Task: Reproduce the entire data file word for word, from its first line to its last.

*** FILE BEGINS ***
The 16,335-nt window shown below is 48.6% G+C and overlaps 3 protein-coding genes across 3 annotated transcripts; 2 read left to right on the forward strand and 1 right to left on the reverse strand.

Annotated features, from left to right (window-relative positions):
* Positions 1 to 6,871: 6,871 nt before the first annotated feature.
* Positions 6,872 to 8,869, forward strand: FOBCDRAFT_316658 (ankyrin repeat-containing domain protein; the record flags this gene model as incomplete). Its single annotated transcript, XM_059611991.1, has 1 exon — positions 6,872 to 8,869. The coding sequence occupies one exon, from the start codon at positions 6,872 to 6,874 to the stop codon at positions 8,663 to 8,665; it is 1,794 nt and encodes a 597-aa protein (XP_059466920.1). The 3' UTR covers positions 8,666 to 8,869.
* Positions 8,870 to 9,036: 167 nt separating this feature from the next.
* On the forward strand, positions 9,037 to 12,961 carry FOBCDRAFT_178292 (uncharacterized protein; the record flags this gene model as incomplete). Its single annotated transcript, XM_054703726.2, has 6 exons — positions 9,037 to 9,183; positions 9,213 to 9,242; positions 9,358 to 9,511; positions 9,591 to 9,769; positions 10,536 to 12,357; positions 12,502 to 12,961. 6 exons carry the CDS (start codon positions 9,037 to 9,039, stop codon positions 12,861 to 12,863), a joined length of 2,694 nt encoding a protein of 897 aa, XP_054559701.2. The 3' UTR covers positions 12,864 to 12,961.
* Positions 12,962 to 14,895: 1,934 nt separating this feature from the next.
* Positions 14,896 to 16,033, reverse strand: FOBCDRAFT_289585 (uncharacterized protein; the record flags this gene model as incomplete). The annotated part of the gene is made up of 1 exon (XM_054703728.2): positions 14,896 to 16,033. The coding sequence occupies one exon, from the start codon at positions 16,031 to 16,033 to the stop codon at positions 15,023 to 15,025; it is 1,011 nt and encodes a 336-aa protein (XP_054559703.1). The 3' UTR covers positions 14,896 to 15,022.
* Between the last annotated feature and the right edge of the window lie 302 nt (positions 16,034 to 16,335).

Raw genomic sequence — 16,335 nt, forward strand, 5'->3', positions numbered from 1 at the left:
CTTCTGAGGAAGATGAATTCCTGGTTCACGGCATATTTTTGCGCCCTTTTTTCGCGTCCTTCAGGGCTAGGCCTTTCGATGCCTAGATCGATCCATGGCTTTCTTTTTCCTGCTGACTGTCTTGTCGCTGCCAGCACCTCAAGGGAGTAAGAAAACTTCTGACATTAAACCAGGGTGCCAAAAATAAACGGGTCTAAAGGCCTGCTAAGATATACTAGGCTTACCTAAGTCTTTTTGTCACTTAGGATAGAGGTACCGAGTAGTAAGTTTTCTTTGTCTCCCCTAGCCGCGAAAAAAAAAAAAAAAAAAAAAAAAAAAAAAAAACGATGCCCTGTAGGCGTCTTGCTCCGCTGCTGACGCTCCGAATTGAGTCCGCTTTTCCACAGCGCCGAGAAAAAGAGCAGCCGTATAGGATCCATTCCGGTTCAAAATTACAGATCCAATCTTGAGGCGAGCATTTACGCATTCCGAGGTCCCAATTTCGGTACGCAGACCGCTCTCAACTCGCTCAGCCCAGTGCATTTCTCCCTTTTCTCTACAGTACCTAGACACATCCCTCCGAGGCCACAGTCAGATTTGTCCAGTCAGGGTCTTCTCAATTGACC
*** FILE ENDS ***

The 16,335-nt window shown below is 48.6% G+C and overlaps 3 protein-coding genes across 3 annotated transcripts; 2 read left to right on the forward strand and 1 right to left on the reverse strand.

Annotated features, from left to right (window-relative positions):
* Positions 1 to 6,871: 6,871 nt before the first annotated feature.
* Positions 6,872 to 8,869, forward strand: FOBCDRAFT_316658 (ankyrin repeat-containing domain protein; the record flags this gene model as incomplete). Its single annotated transcript, XM_059611991.1, has 1 exon — positions 6,872 to 8,869. The coding sequence occupies one exon, from the start codon at positions 6,872 to 6,874 to the stop codon at positions 8,663 to 8,665; it is 1,794 nt and encodes a 597-aa protein (XP_059466920.1). The 3' UTR covers positions 8,666 to 8,869.
* Positions 8,870 to 9,036: 167 nt separating this feature from the next.
* On the forward strand, positions 9,037 to 12,961 carry FOBCDRAFT_178292 (uncharacterized protein; the record flags this gene model as incomplete). Its single annotated transcript, XM_054703726.2, has 6 exons — positions 9,037 to 9,183; positions 9,213 to 9,242; positions 9,358 to 9,511; positions 9,591 to 9,769; positions 10,536 to 12,357; positions 12,502 to 12,961. 6 exons carry the CDS (start codon positions 9,037 to 9,039, stop codon positions 12,861 to 12,863), a joined length of 2,694 nt encoding a protein of 897 aa, XP_054559701.2. The 3' UTR covers positions 12,864 to 12,961.
* Positions 12,962 to 14,895: 1,934 nt separating this feature from the next.
* Positions 14,896 to 16,033, reverse strand: FOBCDRAFT_289585 (uncharacterized protein; the record flags this gene model as incomplete). The annotated part of the gene is made up of 1 exon (XM_054703728.2): positions 14,896 to 16,033. The coding sequence occupies one exon, from the start codon at positions 16,031 to 16,033 to the stop codon at positions 15,023 to 15,025; it is 1,011 nt and encodes a 336-aa protein (XP_054559703.1). The 3' UTR covers positions 14,896 to 15,022.
* Between the last annotated feature and the right edge of the window lie 302 nt (positions 16,034 to 16,335).

Raw genomic sequence — 16,335 nt, forward strand, 5'->3', positions numbered from 1 at the left:
CTTCTGAGGAAGATGAATTCCTGGTTCACGGCATATTTTTGCGCCCTTTTTTCGCGTCCTTCAGGGCTAGGCCTTTCGATGCCTAGATCGATCCATGGCTTTCTTTTTCCTGCTGACTGTCTTGTCGCTGCCAGCACCTCAAGGGAGTAAGAAAACTTCTGACATTAAACCAGGGTGCCAAAAATAAACGGGTCTAAAGGCCTGCTAAGATATACTAGGCTTACCTAAGTCTTTTTGTCACTTAGGATAGAGGTACCGAGTAGTAAGTTTTCTTTGTCTCCCCTAGCCGCGAAAAAAAAAAAAAAAAAAAAAAAAAAAAAAAAACGATGCCCTGTAGGCGTCTTGCTCCGCTGCTGACGCTCCGAATTGAGTCCGCTTTTCCACAGCGCCGAGAAAAAGAGCAGCCGTATAGGATCCATTCCGGTTCAAAATTACAGATCCAATCTTGAGGCGAGCATTTACGCATTCCGAGGTCCCAATTTCGGTACGCAGACCGCTCTCAACTCGCTCAGCCCAGTGCATTTCTCCCTTTTCTCTACAGTACCTAGACACATCCCTCCGAGGCCACAGTCAGATTTGTCCAGTCAGGGTCTTCTCAATTGACC